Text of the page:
The problem with a density that departs from the critical density is that inflation, the theory that explains the large scale homogeneity of our Universe, requires our Universe to be flat.

One estimate of critical density has it to be about 9.47 * 10^-27 Kg/m^3. But we are aware only of our co-moving patch in what may be a larger Universe. According to Wikipedia (https://en.wikipedia.org/wiki/Observable_universe) the volume of our co-moving patch is about 4 * 10^80 m^3. That estimate should include volume that is not visible but which in theory could have existed before the Universe became transparent. Density requires mass as well as volume, and this link is to an example of how one researcher estimated the mass of the Universe: http://www.scientificjournals.org/journals2009/articles/1437.pdf.

Fluctuations in the energy density of the early Universe may have become the large scale structure we now observe. The tendency of galaxies to cluster and to follow filaments of dark matter, can provide clues to whether our Universe is closed, flat, or open. Dark matter exerts gravitational attraction to visible matter, which appears in maps of galaxy clusters. Here is a link to a map of one small part of the universe, showing how the visible structure of the universe clusters along filaments, which are thought to be dark matter: https://en.wikipedia.org/wiki/File:2dfdtfe.gif.

Biasing of galaxy clusters along what may be a substructure of dark matter could provide evidence of how mass-energy fluctuated in the very early stages of our Universe, and how it acted during inflation. Here's a description of how to quantify biasing of galaxies and clusters as non-local phenomena, and includes a way to measure it without having to assume a pre-determined structure of dark matter: http://ned.ipac.caltech.edu/level5/March12/Coil/Coil5.html. If you navigate through the entire website, you may find it an excellent introduction to the large scale structure of the Universe, and an answer to your question of how researchers determine where visible and non-visible baryonic matter lies, and its relationship to the location of dark matter.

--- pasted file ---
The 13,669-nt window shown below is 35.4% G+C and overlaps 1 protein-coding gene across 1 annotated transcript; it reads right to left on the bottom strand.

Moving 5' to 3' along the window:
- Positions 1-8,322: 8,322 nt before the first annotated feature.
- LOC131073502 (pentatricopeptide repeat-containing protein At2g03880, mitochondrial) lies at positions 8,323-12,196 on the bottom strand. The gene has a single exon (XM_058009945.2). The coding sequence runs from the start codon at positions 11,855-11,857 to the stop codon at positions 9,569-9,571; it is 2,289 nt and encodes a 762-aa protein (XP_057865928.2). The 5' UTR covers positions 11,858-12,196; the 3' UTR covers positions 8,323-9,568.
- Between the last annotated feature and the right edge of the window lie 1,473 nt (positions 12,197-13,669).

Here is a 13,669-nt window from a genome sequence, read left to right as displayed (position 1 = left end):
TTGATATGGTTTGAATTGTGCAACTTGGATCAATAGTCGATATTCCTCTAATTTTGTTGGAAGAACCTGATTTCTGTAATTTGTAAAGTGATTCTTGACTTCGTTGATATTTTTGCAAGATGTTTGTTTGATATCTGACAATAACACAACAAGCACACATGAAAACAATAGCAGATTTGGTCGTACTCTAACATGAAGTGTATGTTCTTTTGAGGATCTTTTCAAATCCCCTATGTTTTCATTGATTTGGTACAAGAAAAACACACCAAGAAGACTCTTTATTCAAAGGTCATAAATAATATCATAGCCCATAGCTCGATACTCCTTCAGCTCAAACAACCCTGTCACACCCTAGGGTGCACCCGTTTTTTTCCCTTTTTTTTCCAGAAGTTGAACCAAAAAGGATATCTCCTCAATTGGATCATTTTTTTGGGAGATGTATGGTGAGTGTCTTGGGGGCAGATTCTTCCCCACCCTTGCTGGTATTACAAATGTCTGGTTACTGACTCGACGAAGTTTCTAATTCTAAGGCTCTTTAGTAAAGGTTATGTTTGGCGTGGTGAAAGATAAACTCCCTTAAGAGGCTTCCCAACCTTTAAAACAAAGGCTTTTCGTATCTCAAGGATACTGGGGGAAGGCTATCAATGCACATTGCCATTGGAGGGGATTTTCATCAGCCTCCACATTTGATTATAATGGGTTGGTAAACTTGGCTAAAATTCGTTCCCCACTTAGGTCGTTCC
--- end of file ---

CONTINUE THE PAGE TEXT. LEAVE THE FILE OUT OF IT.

The dynamic process of how baryons may have precipitated from denser matter into their present configuration may be accounted for by "friction" with dark matter. Here's a link to a paper that explores this: http://arxiv.org/pdf/astro-ph/9410093.pdf.

This link is to an account of the most recent mapping of dark matter: http://www.sciencedaily.com/releases/2015/07/150702112045.htm. Here's a link to a summary of how evidence for dark matter is collected: http://www.astro.cornell.edu/academics/courses/astro201/dm_evidence.htm

In sum, yes, it is believed that visible matter and dark matter cluster together in filaments.

  • $\begingroup$ Thanks very much for your time Ernie. The reason I asked is because I am at the far end of a basic GR textbook (the Freidmann equations) and this question is related to that. Appreciated $\endgroup$ – user81619 Aug 7 '15 at 1:04
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    $\begingroup$ This NASA page quotes 4.6% atoms, 24% dark matter, 71.4% dark energy which has much less baryonic matter than suggested here. I believe this is more in line with current consensus science. $\endgroup$ – Ross Millikan Aug 7 '15 at 3:37
  • $\begingroup$ @RossMillikan: Thank you for pointing out my oversight. I should have checked the NASA page. I edited the answer, linked to the NASA page, and explained that the link to the GSU page shows incorrect percentages, but is included because of its accounting method for the critical density. $\endgroup$ – Ernie Aug 7 '15 at 10:06
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    $\begingroup$ Better, but now your definition of the critical density needs work. The universe described above will have an accelerating expansion, it will not stop after an infinite time. This can't get my upvote without a proper discussion of galaxy clustering, galaxy biasing and the b8 parameter, which is actually what this question is about. $\endgroup$ – Rob Jeffries Aug 7 '15 at 10:38
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    $\begingroup$ @RobJeffries: I edited the answer to include a discussion of galaxy biasing, and provided links. I'm grateful for your comments. $\endgroup$ – Ernie Aug 7 '15 at 21:49